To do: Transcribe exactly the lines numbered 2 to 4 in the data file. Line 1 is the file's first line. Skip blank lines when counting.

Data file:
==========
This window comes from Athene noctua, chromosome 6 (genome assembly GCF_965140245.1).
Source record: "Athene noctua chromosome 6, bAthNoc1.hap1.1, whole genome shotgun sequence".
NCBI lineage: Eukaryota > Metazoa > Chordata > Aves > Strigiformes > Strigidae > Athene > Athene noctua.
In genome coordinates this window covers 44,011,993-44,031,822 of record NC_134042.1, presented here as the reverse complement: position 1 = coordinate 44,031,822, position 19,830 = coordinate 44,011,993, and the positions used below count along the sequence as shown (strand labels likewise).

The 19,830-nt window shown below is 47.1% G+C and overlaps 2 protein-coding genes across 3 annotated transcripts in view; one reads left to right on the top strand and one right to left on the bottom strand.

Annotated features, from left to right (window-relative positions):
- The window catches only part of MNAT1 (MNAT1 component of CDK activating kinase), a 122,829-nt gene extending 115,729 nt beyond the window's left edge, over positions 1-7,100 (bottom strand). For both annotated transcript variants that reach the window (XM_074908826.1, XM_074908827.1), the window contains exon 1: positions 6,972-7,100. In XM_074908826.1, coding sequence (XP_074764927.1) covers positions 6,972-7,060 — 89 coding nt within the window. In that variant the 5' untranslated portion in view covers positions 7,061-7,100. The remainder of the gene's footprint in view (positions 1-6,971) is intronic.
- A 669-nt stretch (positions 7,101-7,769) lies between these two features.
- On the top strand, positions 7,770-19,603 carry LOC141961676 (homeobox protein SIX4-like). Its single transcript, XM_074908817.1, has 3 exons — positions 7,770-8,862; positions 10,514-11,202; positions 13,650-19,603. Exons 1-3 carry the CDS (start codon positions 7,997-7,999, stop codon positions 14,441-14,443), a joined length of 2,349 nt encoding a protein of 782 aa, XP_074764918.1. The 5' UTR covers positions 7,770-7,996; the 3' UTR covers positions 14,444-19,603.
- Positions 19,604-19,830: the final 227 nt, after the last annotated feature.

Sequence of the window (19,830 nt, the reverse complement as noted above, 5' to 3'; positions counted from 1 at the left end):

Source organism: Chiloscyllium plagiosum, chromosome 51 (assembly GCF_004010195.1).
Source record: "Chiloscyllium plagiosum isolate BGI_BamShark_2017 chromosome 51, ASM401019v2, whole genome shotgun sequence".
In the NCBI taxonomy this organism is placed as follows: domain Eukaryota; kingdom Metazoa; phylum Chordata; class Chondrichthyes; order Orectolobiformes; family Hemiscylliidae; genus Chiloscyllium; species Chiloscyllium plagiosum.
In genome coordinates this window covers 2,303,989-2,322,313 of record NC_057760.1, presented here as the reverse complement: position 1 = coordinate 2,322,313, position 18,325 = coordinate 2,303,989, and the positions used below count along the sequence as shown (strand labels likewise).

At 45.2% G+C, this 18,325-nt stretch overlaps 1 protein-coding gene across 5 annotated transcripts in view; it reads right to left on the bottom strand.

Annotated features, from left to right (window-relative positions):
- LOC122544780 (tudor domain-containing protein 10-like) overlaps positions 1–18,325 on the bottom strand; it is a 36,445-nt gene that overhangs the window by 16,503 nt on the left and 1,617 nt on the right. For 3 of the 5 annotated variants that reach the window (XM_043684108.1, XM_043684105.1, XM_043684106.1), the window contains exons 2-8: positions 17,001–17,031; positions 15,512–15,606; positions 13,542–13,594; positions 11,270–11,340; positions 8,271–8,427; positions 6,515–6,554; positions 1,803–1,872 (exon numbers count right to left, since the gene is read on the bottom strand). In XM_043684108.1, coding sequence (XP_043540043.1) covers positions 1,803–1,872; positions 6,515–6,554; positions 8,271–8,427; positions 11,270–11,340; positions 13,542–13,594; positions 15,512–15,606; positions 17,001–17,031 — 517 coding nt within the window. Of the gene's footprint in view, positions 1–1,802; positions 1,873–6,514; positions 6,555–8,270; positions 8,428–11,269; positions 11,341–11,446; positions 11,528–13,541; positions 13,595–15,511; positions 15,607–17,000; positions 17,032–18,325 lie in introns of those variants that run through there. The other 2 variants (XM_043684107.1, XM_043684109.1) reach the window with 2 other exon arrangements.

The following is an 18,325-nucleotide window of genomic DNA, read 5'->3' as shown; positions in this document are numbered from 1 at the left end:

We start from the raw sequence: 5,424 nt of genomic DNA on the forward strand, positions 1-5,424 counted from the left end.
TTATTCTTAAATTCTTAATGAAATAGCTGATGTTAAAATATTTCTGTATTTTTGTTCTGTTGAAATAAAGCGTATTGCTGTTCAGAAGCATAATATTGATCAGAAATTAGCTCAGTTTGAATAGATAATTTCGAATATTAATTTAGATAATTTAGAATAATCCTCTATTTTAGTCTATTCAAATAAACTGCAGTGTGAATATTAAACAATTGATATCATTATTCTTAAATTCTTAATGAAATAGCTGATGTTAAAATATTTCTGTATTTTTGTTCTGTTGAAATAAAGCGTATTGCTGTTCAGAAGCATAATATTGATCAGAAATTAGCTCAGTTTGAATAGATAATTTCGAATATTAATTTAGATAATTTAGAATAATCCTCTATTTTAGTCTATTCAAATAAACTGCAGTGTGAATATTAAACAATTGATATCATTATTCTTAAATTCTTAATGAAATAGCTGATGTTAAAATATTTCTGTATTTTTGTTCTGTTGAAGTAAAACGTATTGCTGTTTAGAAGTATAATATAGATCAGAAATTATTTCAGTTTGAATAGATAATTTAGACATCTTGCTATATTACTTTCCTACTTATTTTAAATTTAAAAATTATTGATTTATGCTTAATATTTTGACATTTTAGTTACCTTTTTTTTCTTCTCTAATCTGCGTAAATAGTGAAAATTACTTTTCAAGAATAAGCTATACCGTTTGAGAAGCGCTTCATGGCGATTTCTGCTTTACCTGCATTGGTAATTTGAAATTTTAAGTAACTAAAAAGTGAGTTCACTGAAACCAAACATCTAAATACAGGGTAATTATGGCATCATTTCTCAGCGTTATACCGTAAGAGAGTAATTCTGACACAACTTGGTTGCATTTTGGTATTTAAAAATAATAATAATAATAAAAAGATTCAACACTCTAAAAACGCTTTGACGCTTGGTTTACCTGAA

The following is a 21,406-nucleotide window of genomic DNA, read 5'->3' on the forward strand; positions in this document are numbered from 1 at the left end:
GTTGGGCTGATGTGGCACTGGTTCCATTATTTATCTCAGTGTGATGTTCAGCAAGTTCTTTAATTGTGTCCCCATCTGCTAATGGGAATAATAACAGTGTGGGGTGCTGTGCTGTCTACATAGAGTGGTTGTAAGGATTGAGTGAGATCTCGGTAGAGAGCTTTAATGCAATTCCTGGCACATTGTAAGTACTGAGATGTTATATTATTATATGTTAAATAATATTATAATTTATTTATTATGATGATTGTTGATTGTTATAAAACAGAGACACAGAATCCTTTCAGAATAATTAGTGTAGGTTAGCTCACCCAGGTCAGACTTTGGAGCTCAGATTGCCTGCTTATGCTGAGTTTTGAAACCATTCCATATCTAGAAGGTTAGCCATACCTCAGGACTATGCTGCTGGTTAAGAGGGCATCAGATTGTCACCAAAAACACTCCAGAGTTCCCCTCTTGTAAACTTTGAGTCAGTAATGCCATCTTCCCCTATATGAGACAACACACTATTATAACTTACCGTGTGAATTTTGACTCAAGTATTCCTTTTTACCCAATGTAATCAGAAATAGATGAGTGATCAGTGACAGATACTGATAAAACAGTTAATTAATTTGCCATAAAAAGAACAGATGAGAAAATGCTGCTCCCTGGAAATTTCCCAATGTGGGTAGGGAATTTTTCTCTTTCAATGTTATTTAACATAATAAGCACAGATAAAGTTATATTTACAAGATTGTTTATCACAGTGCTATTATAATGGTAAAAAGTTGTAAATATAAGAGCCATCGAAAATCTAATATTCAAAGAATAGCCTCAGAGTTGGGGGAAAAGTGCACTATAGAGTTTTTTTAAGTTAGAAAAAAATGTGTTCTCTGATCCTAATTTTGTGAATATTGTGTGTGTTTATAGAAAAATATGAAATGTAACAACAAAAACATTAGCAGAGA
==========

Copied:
Source record: "Athene noctua chromosome 6, bAthNoc1.hap1.1, whole genome shotgun sequence".
NCBI lineage: Eukaryota > Metazoa > Chordata > Aves > Strigiformes > Strigidae > Athene > Athene noctua.
In genome coordinates this window covers 44,011,993-44,031,822 of record NC_134042.1, presented here as the reverse complement: position 1 = coordinate 44,031,822, position 19,830 = coordinate 44,011,993, and the positions used below count along the sequence as shown (strand labels likewise).